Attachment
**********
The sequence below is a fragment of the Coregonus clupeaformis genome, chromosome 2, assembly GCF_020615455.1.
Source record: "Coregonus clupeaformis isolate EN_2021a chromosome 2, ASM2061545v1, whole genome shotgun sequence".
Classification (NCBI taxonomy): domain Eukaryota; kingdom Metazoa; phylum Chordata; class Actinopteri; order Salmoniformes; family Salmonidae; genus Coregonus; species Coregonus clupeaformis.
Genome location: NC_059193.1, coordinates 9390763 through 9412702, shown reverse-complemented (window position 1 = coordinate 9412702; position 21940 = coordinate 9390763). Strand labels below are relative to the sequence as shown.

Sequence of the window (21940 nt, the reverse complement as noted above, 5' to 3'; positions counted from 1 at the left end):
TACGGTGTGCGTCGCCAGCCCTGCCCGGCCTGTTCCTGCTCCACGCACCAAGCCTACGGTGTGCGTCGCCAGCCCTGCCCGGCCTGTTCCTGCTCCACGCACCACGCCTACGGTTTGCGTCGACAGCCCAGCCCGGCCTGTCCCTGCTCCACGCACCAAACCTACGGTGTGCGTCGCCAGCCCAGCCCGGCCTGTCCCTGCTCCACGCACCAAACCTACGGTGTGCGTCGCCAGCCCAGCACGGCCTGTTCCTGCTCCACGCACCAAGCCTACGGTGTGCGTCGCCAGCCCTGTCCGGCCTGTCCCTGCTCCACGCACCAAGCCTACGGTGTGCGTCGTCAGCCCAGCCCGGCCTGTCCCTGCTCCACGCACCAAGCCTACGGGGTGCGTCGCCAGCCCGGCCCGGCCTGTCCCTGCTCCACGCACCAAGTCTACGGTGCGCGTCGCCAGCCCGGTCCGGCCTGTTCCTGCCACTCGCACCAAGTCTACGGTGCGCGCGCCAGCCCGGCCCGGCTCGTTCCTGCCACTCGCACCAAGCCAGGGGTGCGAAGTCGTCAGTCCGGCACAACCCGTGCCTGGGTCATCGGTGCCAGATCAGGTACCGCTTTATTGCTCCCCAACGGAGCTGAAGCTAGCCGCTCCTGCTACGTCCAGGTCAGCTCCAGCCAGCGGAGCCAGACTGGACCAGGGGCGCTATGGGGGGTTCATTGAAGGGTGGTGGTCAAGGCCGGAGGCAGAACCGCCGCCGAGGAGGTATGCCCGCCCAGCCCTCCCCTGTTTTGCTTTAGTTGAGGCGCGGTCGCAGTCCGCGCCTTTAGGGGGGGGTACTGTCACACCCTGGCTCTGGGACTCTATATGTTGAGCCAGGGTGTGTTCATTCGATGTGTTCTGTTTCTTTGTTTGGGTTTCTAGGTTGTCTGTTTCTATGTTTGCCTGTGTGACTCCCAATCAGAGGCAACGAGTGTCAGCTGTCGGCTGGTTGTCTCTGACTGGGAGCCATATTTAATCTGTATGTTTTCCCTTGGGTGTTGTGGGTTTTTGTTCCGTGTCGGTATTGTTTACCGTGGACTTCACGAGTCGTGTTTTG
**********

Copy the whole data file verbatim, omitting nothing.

The sequence below is a fragment of the Coregonus clupeaformis genome, chromosome 2, assembly GCF_020615455.1.
Source record: "Coregonus clupeaformis isolate EN_2021a chromosome 2, ASM2061545v1, whole genome shotgun sequence".
Classification (NCBI taxonomy): domain Eukaryota; kingdom Metazoa; phylum Chordata; class Actinopteri; order Salmoniformes; family Salmonidae; genus Coregonus; species Coregonus clupeaformis.
Genome location: NC_059193.1, coordinates 9390763 through 9412702, shown reverse-complemented (window position 1 = coordinate 9412702; position 21940 = coordinate 9390763). Strand labels below are relative to the sequence as shown.

Sequence of the window (21940 nt, the reverse complement as noted above, 5' to 3'; positions counted from 1 at the left end):
TACGGTGTGCGTCGCCAGCCCTGCCCGGCCTGTTCCTGCTCCACGCACCAAGCCTACGGTGTGCGTCGCCAGCCCTGCCCGGCCTGTTCCTGCTCCACGCACCACGCCTACGGTTTGCGTCGACAGCCCAGCCCGGCCTGTCCCTGCTCCACGCACCAAACCTACGGTGTGCGTCGCCAGCCCAGCCCGGCCTGTCCCTGCTCCACGCACCAAACCTACGGTGTGCGTCGCCAGCCCAGCACGGCCTGTTCCTGCTCCACGCACCAAGCCTACGGTGTGCGTCGCCAGCCCTGTCCGGCCTGTCCCTGCTCCACGCACCAAGCCTACGGTGTGCGTCGTCAGCCCAGCCCGGCCTGTCCCTGCTCCACGCACCAAGCCTACGGGGTGCGTCGCCAGCCCGGCCCGGCCTGTCCCTGCTCCACGCACCAAGTCTACGGTGCGCGTCGCCAGCCCGGTCCGGCCTGTTCCTGCCACTCGCACCAAGTCTACGGTGCGCGCGCCAGCCCGGCCCGGCTCGTTCCTGCCACTCGCACCAAGCCAGGGGTGCGAAGTCGTCAGTCCGGCACAACCCGTGCCTGGGTCATCGGTGCCAGATCAGGTACCGCTTTATTGCTCCCCAACGGAGCTGAAGCTAGCCGCTCCTGCTACGTCCAGGTCAGCTCCAGCCAGCGGAGCCAGACTGGACCAGGGGCGCTATGGGGGGTTCATTGAAGGGTGGTGGTCAAGGCCGGAGGCAGAACCGCCGCCGAGGAGGTATGCCCGCCCAGCCCTCCCCTGTTTTGCTTTAGTTGAGGCGCGGTCGCAGTCCGCGCCTTTAGGGGGGGGTACTGTCACACCCTGGCTCTGGGACTCTATATGTTGAGCCAGGGTGTGTTCATTCGATGTGTTCTGTTTCTTTGTTTGGGTTTCTAGGTTGTCTGTTTCTATGTTTGCCTGTGTGACTCCCAATCAGAGGCAACGAGTGTCAGCTGTCGGCTGGTTGTCTCTGACTGGGAGCCATATTTAATCTGTATGTTTTCCCTTGGGTGTTGTGGGTTTTTGTTCCGTGTCGGTATTGTTTACCGTGGACTTCACGAGTCGTGTTTTG